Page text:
The goal of the study was to develop an in-depth understanding of work practices, workflow, and information flow in chronic disease care, to facilitate development of context-appropriate informatics tools. Design The study was conducted over a 10-month period in three ambulatory clinics providing chronic disease care. We iteratively collected data using direct observation and semi-structured interviews.
We observed all aspects of care in three different chronic disease clinics for over 150 hours, including 157 patient-provider interactions. Observation focused on interactions among people, processes, and technology. Observation data were analyzed through an open coding approach. We then developed models of workflow and information flow using Hierarchical Task Analysis and Soft Systems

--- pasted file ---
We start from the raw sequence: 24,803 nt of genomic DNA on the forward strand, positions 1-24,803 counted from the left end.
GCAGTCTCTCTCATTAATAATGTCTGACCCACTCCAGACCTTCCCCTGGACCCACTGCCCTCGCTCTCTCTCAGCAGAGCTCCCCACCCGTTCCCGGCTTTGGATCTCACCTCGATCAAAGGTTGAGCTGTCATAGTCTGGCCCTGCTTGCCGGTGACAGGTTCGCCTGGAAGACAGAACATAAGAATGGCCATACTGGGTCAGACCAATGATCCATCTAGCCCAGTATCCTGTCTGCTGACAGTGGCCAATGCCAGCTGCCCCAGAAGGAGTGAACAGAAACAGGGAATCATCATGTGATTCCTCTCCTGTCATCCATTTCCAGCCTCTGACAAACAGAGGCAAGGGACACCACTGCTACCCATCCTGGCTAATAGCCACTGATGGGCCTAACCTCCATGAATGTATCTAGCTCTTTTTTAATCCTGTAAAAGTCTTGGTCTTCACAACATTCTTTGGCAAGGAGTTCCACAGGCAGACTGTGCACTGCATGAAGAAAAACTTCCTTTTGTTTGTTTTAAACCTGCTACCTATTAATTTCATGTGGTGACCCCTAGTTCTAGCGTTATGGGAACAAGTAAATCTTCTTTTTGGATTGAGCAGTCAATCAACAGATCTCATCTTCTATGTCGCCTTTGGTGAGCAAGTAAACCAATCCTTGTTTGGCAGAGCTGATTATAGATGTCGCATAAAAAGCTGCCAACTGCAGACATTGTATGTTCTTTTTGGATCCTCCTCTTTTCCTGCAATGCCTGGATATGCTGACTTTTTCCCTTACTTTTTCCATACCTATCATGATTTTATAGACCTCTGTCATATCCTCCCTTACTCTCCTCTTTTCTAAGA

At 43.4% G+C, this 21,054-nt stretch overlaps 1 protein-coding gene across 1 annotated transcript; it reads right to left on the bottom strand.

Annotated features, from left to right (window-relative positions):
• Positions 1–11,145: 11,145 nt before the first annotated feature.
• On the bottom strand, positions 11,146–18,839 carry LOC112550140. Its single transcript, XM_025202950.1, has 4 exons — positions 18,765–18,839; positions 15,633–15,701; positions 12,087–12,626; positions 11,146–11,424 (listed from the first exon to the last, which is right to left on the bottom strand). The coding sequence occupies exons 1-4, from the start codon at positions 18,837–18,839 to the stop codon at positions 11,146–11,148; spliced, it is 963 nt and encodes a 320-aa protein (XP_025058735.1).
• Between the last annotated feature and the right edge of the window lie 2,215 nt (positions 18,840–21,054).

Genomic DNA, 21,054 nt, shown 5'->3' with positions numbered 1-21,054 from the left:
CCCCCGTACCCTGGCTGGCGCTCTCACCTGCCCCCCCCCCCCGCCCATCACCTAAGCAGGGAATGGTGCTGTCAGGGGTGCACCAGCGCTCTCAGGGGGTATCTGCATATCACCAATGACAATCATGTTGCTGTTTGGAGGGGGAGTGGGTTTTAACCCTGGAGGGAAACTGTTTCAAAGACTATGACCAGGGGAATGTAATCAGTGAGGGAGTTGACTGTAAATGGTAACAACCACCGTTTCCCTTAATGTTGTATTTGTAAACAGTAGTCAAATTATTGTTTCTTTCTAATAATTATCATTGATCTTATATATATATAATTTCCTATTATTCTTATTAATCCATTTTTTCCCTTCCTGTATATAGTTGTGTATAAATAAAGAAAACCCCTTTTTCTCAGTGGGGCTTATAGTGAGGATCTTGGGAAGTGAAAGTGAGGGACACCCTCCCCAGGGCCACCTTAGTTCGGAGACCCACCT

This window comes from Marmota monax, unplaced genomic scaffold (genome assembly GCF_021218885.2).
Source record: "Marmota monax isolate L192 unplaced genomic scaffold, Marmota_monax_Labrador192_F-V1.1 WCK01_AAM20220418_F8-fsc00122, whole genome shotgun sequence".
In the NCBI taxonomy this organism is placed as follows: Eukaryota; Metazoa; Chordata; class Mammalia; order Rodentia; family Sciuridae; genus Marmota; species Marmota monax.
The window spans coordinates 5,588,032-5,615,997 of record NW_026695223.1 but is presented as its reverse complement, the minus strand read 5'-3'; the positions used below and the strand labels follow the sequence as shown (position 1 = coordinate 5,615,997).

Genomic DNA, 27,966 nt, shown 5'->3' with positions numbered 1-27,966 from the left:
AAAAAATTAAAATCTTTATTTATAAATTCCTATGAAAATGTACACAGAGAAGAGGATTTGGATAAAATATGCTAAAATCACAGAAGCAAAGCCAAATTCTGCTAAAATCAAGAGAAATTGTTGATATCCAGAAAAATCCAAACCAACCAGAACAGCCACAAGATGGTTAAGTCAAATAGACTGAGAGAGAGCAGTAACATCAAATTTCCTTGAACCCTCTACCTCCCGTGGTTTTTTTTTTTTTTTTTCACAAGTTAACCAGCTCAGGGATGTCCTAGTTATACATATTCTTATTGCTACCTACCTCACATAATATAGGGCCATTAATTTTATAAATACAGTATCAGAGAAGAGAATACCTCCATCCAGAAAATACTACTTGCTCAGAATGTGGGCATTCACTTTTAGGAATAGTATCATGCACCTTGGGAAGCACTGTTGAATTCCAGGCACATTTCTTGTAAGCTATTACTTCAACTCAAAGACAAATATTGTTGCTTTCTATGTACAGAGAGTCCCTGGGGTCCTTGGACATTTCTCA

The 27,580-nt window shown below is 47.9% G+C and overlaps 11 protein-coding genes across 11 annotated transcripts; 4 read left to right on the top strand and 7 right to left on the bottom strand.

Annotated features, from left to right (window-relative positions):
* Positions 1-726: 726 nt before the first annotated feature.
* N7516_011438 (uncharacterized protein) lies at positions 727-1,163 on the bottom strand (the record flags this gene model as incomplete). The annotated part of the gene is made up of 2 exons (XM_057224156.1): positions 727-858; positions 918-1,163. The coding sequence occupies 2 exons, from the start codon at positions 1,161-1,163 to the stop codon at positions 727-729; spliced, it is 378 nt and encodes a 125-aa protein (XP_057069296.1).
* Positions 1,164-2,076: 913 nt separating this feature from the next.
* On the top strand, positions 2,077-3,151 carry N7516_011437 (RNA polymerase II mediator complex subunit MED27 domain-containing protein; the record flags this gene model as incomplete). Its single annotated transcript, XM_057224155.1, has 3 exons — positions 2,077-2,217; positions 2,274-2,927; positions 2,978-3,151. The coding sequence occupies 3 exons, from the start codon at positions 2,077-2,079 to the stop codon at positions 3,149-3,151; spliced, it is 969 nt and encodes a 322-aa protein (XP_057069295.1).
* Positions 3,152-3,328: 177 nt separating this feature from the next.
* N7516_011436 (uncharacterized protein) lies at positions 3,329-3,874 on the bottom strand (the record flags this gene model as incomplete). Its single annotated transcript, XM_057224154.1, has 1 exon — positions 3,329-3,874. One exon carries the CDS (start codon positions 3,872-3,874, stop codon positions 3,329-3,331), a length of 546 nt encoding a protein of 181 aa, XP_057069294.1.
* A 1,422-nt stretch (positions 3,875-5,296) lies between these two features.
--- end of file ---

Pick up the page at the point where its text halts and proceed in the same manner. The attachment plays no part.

We also conducted nine semi-structured interviews to confirm and refine the models. Results The study had three primary outcomes: models of workflow for each clinic, models of information flow for each clinic, and an in-depth description of work practices and the role of Health Information Technology (HIT) in the clinics. We identified gaps between the existing HIT functionality and the needs of chronic disease providers.
In response to the analysis of workflow and information flow, we developed ten guidelines for design of HIT to support chronic disease care, including recommendations to pursue modular approaches to design that would support disease-specific needs. The study demonstrates the importance of evaluating workflow and information flow in HIT design and implementation.
Unertl, Kim M., Weinger, Matthew B., Johnson, Kevin B., Lorenzi, Nancy M., J Am Med Inform Assoc, 16(6), 826-836, DOI: 10.1197/jamia.M3000